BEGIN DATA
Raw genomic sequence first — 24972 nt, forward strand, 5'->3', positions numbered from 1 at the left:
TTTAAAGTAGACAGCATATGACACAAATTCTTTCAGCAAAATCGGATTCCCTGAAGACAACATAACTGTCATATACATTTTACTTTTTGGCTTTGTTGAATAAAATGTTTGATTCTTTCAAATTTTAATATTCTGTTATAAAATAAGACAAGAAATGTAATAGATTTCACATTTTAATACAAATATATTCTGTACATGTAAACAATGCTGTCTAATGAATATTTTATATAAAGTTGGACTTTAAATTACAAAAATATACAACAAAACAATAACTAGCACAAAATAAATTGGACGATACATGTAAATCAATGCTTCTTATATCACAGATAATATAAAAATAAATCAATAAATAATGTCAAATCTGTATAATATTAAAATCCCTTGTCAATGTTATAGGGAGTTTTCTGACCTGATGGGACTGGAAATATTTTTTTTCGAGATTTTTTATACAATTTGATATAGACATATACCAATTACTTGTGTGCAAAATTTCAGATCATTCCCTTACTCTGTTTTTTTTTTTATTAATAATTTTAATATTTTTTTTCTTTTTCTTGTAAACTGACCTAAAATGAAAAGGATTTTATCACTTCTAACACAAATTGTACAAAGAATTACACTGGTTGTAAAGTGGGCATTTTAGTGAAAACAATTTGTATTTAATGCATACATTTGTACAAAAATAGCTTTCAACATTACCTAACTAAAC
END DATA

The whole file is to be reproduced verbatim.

Raw genomic sequence first — 24972 nt, forward strand, 5'->3', positions numbered from 1 at the left:
TTTAAAGTAGACAGCATATGACACAAATTCTTTCAGCAAAATCGGATTCCCTGAAGACAACATAACTGTCATATACATTTTACTTTTTGGCTTTGTTGAATAAAATGTTTGATTCTTTCAAATTTTAATATTCTGTTATAAAATAAGACAAGAAATGTAATAGATTTCACATTTTAATACAAATATATTCTGTACATGTAAACAATGCTGTCTAATGAATATTTTATATAAAGTTGGACTTTAAATTACAAAAATATACAACAAAACAATAACTAGCACAAAATAAATTGGACGATACATGTAAATCAATGCTTCTTATATCACAGATAATATAAAAATAAATCAATAAATAATGTCAAATCTGTATAATATTAAAATCCCTTGTCAATGTTATAGGGAGTTTTCTGACCTGATGGGACTGGAAATATTTTTTTTCGAGATTTTTTATACAATTTGATATAGACATATACCAATTACTTGTGTGCAAAATTTCAGATCATTCCCTTACTCTGTTTTTTTTTTTATTAATAATTTTAATATTTTTTTTCTTTTTCTTGTAAACTGACCTAAAATGAAAAGGATTTTATCACTTCTAACACAAATTGTACAAAGAATTACACTGGTTGTAAAGTGGGCATTTTAGTGAAAACAATTTGTATTTAATGCATACATTTGTACAAAAATAGCTTTCAACATTACCTAACTAAAC